Communication is essential to life at the office. Good communication skills can get you hired or promoted. On the flip side, poor communication skills can get you passed over for a job, or even fired. No matter where you are on the office food chain, you have to communicate in order to get your job completed. Regardless of your quality of work or level of knowledge, a lack of communication skills will impact the efficacy of your work and knowledge.

Given the importance of clear communication in every job, here are six strategies to consider in your own communication:

Be specific.

One of the reasons cute or catchy phrases can be so annoying is because they lack clarity and specificity. If your coworkers or clients are going to understand what you mean, your communication needs to be specific and clear. Phrases that simply talk around a subject are a waste of everyone’s time. Even consider taking out the term: ASAP. What if ASAP is next month for your coworker? Is that what you want? Be clear about when you want information or reports. Coworkers can always negotiate timelines, but the term ASAP is frustrating and doesn’t allow the tasked individual to be in control of his/her own schedule, and it makes the tasking individual look unorganized and demanding.

Pay attention to your body language.

Take a moment to think about what your body language might be communicating to others. Slouching can make you look uninterested in your work. Avoiding eye contact can look untrustworthy or like you are lacking confidence in your message. Or do you keep typing or looking at your computer screen when coworkers step into your office? Interruptions are annoying; however, your lack of attention and interest speaks volumes to others.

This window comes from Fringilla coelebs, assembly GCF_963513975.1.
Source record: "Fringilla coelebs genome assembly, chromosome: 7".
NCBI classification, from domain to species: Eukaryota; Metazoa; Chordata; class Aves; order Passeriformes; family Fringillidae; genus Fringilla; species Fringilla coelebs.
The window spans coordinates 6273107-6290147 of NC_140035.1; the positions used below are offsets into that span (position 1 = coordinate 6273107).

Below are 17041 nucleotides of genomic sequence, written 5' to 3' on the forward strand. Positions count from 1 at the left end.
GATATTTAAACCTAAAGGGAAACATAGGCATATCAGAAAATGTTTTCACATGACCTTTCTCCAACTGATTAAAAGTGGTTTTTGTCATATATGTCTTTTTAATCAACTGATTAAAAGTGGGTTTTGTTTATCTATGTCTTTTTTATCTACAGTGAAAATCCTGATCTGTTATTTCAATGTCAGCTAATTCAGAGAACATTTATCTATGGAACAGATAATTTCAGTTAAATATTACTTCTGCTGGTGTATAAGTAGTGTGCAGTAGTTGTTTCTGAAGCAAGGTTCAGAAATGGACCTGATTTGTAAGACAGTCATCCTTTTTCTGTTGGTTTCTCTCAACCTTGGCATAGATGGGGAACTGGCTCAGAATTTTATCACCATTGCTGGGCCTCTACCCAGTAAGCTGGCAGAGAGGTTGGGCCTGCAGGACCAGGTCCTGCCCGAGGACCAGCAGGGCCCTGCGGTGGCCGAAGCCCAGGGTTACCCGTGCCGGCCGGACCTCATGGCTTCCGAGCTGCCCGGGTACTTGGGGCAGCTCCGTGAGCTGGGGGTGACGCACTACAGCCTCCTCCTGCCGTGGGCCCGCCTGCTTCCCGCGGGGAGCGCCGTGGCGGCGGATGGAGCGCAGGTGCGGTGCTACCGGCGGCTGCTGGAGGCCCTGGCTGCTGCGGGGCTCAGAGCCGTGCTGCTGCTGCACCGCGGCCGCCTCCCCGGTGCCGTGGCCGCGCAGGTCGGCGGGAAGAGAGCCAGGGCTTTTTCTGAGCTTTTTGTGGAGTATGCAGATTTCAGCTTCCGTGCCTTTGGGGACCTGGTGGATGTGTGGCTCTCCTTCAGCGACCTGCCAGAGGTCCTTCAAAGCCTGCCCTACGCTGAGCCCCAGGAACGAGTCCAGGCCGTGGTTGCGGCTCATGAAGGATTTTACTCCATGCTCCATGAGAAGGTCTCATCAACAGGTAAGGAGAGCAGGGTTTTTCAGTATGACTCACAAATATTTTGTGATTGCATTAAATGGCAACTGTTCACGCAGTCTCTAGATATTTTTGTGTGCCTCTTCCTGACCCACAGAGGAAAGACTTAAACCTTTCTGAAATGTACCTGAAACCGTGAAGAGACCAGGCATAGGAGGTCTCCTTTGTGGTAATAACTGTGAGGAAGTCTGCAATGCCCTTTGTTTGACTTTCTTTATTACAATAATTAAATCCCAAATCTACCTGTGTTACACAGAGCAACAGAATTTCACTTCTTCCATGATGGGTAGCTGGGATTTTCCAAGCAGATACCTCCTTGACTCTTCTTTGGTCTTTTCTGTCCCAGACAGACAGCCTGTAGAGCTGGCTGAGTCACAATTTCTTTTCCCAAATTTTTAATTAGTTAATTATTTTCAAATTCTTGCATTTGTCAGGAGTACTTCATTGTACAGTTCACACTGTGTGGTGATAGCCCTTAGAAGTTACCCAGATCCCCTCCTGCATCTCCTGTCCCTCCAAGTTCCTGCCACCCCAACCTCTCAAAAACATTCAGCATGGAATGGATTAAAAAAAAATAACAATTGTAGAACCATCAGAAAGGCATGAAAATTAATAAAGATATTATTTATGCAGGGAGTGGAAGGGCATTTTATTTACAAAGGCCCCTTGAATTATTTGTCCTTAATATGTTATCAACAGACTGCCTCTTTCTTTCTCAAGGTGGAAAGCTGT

Keep email short and sweet.

This one is tough. Much of our communication is electronic, and sometimes, we are tempted to download everything we know into an email. Avoid that temptation. Some people have to sift through hundreds of emails a day. Clearly identify what responses you need, and say what you mean in as few words as possible.

Don’t gossip.

If you don’t have anything nice to say, don’t say anything at all. This one should be a given in life, but when it comes to life at the office, it is all too common for employees to talk about one another. Gossiping about others will quickly land you in the untrustworthy category. A toxic team member will always be held back by drama, despite the knowledge or value of his/her experience.

Care what others think.

Ask questions. Communication isn’t just about what you have on your mind to say. The world does not revolve around you, so ask questions of others. Open-ended questions can also buy you time to help your form a clear idea of what is being said or needs to be done. Questions help clarify and avoid misinterpretation.

Do not avoid tough topics.

If you have bad news, outline it clearly. Sequestration, contract losses, or option years not being exercised are all important topics that project team members have a right to understand. Do not avoid tough topics. Be direct (but kind) and deliver tough information in person. Coworkers who avoid hard things or talk in circles about them are considered weak.

So much goes into communication at work, but don’t let it overwhelm you. Pick a few things to focus on and improve your communication with others at the office. It doesn’t always matter how much you know; however, it always matters how well you communicate with others.

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Jillian Hamilton has worked in a variety of Program Management roles for multiple Federal Government contractors. She has helped manage projects in training and IT. She received her Bachelors degree in Business with an emphasis in Marketing from Penn State University and her MBA from the University of Phoenix.